African American Philosophy
For courses in African-American Philosophy and interdisciplinary courses with units devoted to African-American thought (e.g., Legal/Justice Studies, Women's Studies, Ethnic Studies, American Studies, Critical Studies, Liberal Studies, etc.). Text includes a selection of historical/contemporary writings on topics in African-American Philosophy. Questions including the issues of slavery and freedom, social progress, self-respect, alienation, sexuality, cultural identity, nationalism, feminism, Marxism and violence-are critically examined by prominent philosophers/non-philosophers from many disciplines.
- Paperback | 516 pages
- 180.34 x 231.14 x 33.02mm | 861.82g
- 10 Jan 2002
- Pearson Education (US)
- Upper Saddle River, United States
Back cover copy
African-American Philosophy is a topically organized collection of classical and contemporary articles on a wide range of social and political issues. Ideal for introductory courses that deal with African-American thought, this text includes an introduction along with a list of further readings after each section and a bibliography of historical and recent work in the field. Critically challenging essays are organized under sections on Antebellum Critical Thought, Emigrationist and Diaspora Thought, Assimilation and Social Uplift, Contemporary Black Feminist Thought, Civil Rights and Civil Disobedience, Marxism and Social Progress, Rebellion and Radical Thought, Social Activism Reconsidered, Black Women Writers on Rape, and Alienation and Self-Respect. The readings in this anthology represent substantial extracts, and in some cases complete works, by important nineteenth- and twentieth-century social and political thinkers.
Table of contents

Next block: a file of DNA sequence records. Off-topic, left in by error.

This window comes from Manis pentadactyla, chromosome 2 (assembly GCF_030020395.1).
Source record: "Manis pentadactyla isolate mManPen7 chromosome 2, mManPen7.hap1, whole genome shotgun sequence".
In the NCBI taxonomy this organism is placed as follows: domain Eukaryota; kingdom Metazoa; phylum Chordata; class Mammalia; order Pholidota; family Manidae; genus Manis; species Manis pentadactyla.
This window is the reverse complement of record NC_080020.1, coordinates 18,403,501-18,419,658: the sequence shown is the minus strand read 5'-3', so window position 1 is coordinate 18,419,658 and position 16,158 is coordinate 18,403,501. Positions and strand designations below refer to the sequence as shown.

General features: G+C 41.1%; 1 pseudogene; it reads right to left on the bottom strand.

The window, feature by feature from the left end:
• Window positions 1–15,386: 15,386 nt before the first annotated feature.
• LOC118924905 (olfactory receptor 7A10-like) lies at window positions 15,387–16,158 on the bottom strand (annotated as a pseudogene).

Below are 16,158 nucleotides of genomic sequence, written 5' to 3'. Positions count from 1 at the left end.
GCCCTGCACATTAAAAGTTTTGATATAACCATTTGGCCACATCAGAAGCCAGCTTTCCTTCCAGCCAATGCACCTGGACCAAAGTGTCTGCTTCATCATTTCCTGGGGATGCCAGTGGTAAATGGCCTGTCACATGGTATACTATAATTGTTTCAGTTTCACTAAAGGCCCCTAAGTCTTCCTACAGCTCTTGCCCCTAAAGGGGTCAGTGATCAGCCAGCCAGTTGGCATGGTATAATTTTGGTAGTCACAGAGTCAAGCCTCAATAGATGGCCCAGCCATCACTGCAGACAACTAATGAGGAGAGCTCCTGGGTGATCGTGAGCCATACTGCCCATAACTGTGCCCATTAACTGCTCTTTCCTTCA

(NOTE: Each section begins with Introduction and concludes with Further Reading.) I. ANTEBELLUM CRITICAL THOUGHT. Howard McGary, Resistance and Slavery. David Walker, Speech at the First General Colored Association, Boston, 1828. Maria W. Stewart, An Address Delivered at the African Masonic Hall, Boston, Feb. 27, 1833. Henry Highland Garnet, An Address to the Slaves of the United States of America. II. EMIGRATION AND DIASPORA THOUGHT. Mary Ann Shadd Carey, A Plea for Emigration, or Notes of Canada West. Martin R. Delany, The Condition, Elevation, Emigration, and Destiny of the Colored People of the United States 'Politically Considered.' Edward Wilmot Blyden, The Call of Providence to the Descendents of Africa in America. The African Problem and the Method of Its Solution. Marcus Garvey, Race Assimilation. The True Solution of the Negro Problem. An Appeal to the Conscience of the Black Race to See Itself. The Negro's Place in World Organization. Aims and Objects of Movement for Solution of Negro Problem. Racial Ideals. III. ASSIMILATION AND SOCIAL UPLIFT. Frederick Douglass, An Address to the Colored People of the United States. The Present and Future of the Colored Race in America. The Lessons of the Hour. Anna Julia Cooper, Has America a Race Problem? If So, How Can It Best Be Solved? W.E.B. Du Bois, The Conservation of Races. The Talented Tenth. Booker T. Washington, Atlanta Exposition Address. Our New Citizen. Democracy and Education. Address Delivered at Hampton Institute. IV. CONTEMPORARY BLACK FEMINIST THOUGHT. Patricia Hill Collins, The Social Construction of Black Feminist Thought. bell hooks, Black Women Shaping Feminist Theory. Kim Crenshaw, Demarginalizing the Intersection of Race and Sex: A Black Feminist Critique of Antidiscrimination Doctrine, Feminist Theory and Antiracist Politics. Audre Lorde, Age, Race, Class, and Sex: Women Redefining Difference. The Master's Tools Will Never Dismantle the Master's House. V. CIVIL RIGHTS AND CIVIL DISOBEDIENCE. Richard Wasserstrom, Rights, Human Rights and Racial Discrimination. A. Philip Randolph, A Call for Mass Action. Martin Luther King, Jr., Letter from a Birmingham Jail. Philosophy of the Student Nonviolent Movement. A Time to Break Silence. Bayard Rustin, Dr. King's Painful Dilemma. VI. MARXISM AND SOCIAL PROGRESS. Lucy Parsons, Address to the First Convention of the IWW. Ralph Bunche, Marxism and the 'Negro Question.' W. E. B. Du Bois, Marxism and the Negro Problem. Socialism and the Negro Problem. E. Franklin Frazier, La Bourgeoisie Noire. Cornel West, Marxist Theory and the Specificity of Afro-American Oppression. VII. REBELLION AND RADICAL THOUGHT. Malcolm X, The Ballot or the Bullet. Jill Gordon, By Any Means Necessary: John Locke and Malcolm X on the Right to Revolution. Stokely Carmichael, Toward Black Liberation. Huey P. Newton, Functional Definition of Politics. Prison, Where Is Thy Victory? Angela Davis, Political Prisoners, Prisons and Black Liberation. Cornel West, The Paradox of the African-American Rebellion. VIII. SOCIAL ACTIVISM RECONSIDERED. Adolph Reed, Jr., The 'Black Revolution' and the Reconstitution of Domination. Thomas Sowell, The Civil Rights Vision. Glenn C. Loury, Beyond Civil Rights. Shelby Steele, The Memory of Enemies. IX. BLACK WOMEN WRITERS ON RAPE. Angela Davis, Rape, Racism, and the Myth of the Black Rapist. Ida B. Wells-Barnett, Lynching, Our National Crime. Illinois Lynchings. Alice Walker, Advancing Luna and Ida B. Wells. Valerie Smith, Split Affinities: The Case of Interracial Rape. Joy James, Sexual Politics: An Anti-Lynching Crusader in Revisionist Feminism. X. ALIENATION AND SELF-RESPECT. Howard McGary, Alienation and the African-American Experience. Ralph J. Bunche, Race and Alienation. W.E.B. Du Bois, Separation and Self-Respect. Thomas Hill, Jr., Servility and Self-Respect. Laurence M. Thomas, Rawlsian Self-Respect and the Black Consciousness Movement. Bernard R. Boxill, Self-Respect and Protest.
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